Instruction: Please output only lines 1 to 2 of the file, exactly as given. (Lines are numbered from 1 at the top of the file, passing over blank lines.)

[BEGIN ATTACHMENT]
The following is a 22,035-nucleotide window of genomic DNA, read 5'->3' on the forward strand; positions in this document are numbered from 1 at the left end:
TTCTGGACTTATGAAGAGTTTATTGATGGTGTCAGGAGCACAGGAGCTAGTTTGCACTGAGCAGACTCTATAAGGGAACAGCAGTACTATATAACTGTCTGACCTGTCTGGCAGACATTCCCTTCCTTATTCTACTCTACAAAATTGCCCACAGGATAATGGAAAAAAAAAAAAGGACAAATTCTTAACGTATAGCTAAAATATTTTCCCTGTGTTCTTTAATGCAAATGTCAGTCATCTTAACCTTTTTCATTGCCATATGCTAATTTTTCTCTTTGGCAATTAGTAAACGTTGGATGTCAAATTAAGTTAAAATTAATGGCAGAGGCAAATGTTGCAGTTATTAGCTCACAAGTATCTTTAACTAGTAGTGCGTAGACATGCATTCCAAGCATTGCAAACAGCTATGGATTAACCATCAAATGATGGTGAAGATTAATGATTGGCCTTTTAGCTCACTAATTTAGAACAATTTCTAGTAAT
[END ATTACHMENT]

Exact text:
The following is a 22,035-nucleotide window of genomic DNA, read 5'->3' on the forward strand; positions in this document are numbered from 1 at the left end:
TTCTGGACTTATGAAGAGTTTATTGATGGTGTCAGGAGCACAGGAGCTAGTTTGCACTGAGCAGACTCTATAAGGGAACAGCAGTACTATATAACTGTCTGACCTGTCTGGCAGACATTCCCTTCCTTATTCTACTCTACAAAATTGCCCACAGGATAATGGAAAAAAAAAAAAGGACAAATTCTTAACGTATAGCTAAAATATTTTCCCTGTGTTCTTTAATGCAAATGTCAGTCATCTTAACCTTTTTCATTGCCATATGCTAATTTTTCTCTTTGGCAATTAGTAAACGTTGGATGTCAAATTAAGTTAAAATTAATGGCAGAGGCAAATGTTGCAGTTATTAGCTCACAAGTATCTTTAACTAGTAGTGCGTAGACATGCATTCCAAGCATTGCAAACAGCTATGGATTAACCATCAAATGATGGTGAAGATTAATGATTGGCCTTTTAGCTCACTAATTTAGAACAATTTCTAGTAAT